The Sunday Supper is the capstone event for Euphoria. Set inside the spectacular, open-air Wyche Pavilion--the gorgeous brick remains of the former Duke Mayonnaise factory--the Sunday Supper is served family style at long banquet tables. While a team of ten visiting chefs prepare their signature plates in a 30-foot-long exhibition kitchen, guests visit with one another, listen to the bluegrass band playing in the corner, and pass plates of culinary distinction.
A sampler of Sunday Supper delights (l-r): a tuna crudo plate with avocado, pickled garlic and topped with fried blue potato chips; fire-roasted butternut squash, and wood-fired brisket. Photo: Carolyn Burns Bass
It's not hard to get to Greenville; just fly into Greenville/Spartanburg airport and pick up one of the convenient shuttles for a 15-minute ride to the city center. You don't need a rental car during Euphoria; all of the Euphoria events are within walkable distance if you stay at one of the downtown hotels. Although Euphoria partners with several downtown hotels for special rates, these being Courtyard Marriott, Hampton Inn and Suites, Hyatt Regency and the historic Westin Poinsett, the Hyatt Regency is the hub for all things Euphoria.
From the Mountains to the Sea
Four days of non-stop partying can take a toll on a person. I hooked up with a group heading to the mountains for a visit to Caesar's Head in nearby Cleveland, S.C. From the visitor's center, we picked up a guide and hiked down a short trail to view the rocky outcrop called "Caesar's Head," which overlooks the vast valley below the Blue Ridge Mountains. Trees and shrubs have grown so heavy around the rock formation, it's hard to see a "face" in the rocky promontory, but with the guide's direction and a little bit of imagination, a profile resembling the native American on the Indian head nickel, a "Caesar" (a derivative of the Cherokee word "Sachem," for chieftan) can be seen.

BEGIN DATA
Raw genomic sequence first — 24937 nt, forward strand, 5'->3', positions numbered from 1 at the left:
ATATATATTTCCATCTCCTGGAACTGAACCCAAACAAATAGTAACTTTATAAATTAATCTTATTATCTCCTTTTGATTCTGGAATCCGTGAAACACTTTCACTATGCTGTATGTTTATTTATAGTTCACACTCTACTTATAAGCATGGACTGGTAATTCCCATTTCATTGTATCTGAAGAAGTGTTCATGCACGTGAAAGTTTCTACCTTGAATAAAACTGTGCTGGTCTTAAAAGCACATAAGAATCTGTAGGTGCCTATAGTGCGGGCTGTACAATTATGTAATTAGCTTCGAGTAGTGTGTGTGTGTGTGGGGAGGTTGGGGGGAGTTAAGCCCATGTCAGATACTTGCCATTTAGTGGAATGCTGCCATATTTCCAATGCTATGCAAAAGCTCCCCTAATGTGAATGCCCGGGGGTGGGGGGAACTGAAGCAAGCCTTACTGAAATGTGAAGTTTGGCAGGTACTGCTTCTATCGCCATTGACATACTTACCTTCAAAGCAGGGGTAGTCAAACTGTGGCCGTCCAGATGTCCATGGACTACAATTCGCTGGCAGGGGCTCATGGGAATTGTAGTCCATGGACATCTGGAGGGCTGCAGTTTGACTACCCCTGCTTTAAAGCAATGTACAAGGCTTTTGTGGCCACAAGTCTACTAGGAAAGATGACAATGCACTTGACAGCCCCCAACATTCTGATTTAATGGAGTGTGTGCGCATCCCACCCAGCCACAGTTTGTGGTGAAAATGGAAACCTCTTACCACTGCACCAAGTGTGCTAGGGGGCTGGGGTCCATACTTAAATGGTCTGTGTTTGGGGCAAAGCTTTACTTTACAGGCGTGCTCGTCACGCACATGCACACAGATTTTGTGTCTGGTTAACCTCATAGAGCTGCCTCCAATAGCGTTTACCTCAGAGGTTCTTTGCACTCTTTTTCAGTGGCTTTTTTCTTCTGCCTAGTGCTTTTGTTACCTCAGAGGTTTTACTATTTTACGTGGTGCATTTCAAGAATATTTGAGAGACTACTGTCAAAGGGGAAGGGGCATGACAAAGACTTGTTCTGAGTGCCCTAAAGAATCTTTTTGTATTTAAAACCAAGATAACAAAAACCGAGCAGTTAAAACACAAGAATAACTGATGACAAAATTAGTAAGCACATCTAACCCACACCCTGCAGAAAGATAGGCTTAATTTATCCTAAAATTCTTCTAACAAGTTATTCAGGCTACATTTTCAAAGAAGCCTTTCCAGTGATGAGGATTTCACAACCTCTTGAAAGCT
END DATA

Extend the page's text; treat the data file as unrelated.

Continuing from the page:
On the way down to Hilton Head, our group stopped for an exciting turn at the BMW Performance Center in nearby Spartanburg. This two-hour session teamed our group with a former racecar driver turned certified BMW driving instructor. We began in a classroom learning a few elementary defensive driving techniques and a whole lot of BMW model specifications. Those specs were useful later when we drove five different BMW models over rugged terrain and curvy flat tracks. Our first outing was in a BMW X3 SUV model, where the instructor talked us over boulders, sideways across hills, up rocky inclines, and down steep grades with our hands off the wheel and trusting the X3's automated hill descent control. Next up were the five-minute laps around the flat track in five different BMW models. While the idea of driving full-bore around a closed track in a BMW high performance automobile excited the speed demon in me, the experience left me wanting more. The course was so constrained that we could never get the throaty cars faster than 70 mph before having to brake for the next turn. (In the weeks of pre-event anticipation, I had imagined taking one of the cars up to 100 mph on a closed straightaway with no obstacles but my own ambition.) This course was configured without that long straightaway, the lengths not long enough to fully floor it before having to brake before a turn. In the hot lap driven by the instructor, he made it only to 85, but the braking turns, the water sliding, and the 360-degree spin drew hoots and squeals I usually spend on roller coasters.